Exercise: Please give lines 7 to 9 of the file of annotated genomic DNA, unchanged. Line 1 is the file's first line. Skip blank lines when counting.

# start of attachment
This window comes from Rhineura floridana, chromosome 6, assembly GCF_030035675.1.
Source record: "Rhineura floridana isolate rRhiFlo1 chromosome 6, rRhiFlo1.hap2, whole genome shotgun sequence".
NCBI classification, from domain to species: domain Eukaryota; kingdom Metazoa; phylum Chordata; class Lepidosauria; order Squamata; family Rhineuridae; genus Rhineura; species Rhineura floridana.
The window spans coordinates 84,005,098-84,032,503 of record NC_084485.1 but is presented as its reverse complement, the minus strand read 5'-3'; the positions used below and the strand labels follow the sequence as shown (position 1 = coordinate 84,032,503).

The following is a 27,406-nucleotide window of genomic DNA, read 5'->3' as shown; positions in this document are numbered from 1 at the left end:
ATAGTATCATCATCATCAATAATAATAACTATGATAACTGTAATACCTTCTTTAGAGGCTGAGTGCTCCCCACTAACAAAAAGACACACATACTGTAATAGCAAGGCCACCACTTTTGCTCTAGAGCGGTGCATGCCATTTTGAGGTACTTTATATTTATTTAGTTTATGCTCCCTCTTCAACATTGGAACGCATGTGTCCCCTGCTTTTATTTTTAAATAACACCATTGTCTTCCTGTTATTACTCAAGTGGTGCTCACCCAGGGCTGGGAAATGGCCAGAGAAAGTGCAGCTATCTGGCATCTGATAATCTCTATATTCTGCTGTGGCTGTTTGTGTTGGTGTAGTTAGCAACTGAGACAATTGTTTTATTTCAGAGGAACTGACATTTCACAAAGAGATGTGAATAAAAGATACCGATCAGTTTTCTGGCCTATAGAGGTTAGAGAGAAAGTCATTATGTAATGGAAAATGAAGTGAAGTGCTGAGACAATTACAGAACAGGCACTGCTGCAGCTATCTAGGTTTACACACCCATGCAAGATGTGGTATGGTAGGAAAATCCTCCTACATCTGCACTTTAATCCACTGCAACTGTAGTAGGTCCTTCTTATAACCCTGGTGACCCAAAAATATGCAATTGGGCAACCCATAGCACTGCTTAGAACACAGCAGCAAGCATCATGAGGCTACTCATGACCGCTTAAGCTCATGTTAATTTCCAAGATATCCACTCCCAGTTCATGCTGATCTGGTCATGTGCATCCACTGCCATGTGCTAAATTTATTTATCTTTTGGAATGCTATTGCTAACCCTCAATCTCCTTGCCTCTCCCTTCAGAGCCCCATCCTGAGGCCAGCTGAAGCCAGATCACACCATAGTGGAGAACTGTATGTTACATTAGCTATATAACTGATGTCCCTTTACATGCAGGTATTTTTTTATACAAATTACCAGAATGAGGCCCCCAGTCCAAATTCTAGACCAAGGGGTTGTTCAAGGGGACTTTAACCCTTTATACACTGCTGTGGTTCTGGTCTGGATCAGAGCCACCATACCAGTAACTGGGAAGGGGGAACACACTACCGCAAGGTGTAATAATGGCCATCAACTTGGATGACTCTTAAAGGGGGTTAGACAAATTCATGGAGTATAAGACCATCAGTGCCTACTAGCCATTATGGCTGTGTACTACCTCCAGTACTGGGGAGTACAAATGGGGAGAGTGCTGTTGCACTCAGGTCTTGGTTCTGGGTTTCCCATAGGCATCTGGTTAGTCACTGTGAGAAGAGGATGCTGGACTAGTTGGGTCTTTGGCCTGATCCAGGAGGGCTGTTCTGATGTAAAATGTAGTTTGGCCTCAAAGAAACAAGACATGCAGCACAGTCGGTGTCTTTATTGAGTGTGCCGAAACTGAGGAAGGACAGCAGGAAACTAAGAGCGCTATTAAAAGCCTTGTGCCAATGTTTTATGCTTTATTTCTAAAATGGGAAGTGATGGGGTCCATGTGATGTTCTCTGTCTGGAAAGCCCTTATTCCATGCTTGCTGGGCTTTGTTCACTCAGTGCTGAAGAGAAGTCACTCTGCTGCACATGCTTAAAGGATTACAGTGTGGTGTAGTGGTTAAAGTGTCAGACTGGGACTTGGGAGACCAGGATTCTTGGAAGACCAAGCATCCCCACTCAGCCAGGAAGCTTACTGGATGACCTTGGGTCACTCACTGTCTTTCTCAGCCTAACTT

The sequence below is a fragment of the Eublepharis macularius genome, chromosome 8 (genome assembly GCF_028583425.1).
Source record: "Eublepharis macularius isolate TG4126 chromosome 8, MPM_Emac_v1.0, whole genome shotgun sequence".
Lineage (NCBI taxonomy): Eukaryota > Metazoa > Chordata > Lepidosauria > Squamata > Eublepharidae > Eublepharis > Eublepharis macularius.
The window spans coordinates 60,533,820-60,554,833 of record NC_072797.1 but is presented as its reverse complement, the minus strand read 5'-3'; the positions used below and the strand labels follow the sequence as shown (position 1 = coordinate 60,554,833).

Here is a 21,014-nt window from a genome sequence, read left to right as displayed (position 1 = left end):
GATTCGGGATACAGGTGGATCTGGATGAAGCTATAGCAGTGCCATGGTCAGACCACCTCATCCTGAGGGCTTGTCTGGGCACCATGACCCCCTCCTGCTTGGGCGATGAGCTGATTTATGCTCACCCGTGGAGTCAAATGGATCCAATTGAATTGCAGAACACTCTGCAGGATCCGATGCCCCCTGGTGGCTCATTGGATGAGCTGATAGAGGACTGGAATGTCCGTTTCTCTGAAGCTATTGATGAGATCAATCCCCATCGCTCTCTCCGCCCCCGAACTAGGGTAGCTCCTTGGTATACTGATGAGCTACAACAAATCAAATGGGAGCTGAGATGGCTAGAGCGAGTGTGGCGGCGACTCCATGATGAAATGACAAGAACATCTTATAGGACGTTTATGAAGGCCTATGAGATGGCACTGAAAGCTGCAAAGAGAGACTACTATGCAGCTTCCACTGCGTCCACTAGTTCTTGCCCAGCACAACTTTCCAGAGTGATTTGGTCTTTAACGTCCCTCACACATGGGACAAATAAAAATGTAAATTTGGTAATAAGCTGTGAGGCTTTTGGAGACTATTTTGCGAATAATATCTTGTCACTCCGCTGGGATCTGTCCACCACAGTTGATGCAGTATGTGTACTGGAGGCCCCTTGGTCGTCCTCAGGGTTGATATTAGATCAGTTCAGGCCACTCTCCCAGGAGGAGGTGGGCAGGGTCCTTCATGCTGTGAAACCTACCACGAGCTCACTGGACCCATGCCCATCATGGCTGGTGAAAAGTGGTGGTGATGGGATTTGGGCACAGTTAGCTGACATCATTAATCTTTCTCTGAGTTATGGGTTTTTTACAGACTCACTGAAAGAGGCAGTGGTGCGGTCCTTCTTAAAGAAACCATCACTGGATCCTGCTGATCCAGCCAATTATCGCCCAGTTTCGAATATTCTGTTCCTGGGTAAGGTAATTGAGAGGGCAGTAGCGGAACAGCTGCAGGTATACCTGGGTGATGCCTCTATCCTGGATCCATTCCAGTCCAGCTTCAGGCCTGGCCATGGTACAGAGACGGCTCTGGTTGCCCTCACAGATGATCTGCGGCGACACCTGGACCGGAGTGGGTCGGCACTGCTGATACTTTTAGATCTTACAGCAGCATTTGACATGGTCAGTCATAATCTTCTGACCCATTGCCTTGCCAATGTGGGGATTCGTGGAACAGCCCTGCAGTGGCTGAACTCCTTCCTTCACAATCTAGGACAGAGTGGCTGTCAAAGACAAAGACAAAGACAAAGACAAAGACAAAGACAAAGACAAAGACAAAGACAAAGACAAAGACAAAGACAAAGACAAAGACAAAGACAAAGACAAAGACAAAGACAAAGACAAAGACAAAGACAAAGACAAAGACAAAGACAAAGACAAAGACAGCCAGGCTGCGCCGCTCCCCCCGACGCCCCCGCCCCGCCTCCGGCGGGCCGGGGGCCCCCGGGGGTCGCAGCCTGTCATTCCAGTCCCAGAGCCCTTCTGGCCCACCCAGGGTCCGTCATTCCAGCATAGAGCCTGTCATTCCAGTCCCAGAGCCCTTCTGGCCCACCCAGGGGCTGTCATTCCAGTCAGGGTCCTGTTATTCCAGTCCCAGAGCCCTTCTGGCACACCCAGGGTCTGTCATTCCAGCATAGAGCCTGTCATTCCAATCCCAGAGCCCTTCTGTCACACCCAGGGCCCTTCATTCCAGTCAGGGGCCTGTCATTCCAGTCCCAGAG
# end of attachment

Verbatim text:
The sequence below is a fragment of the Eublepharis macularius genome, chromosome 8 (genome assembly GCF_028583425.1).
Source record: "Eublepharis macularius isolate TG4126 chromosome 8, MPM_Emac_v1.0, whole genome shotgun sequence".
Lineage (NCBI taxonomy): Eukaryota > Metazoa > Chordata > Lepidosauria > Squamata > Eublepharidae > Eublepharis > Eublepharis macularius.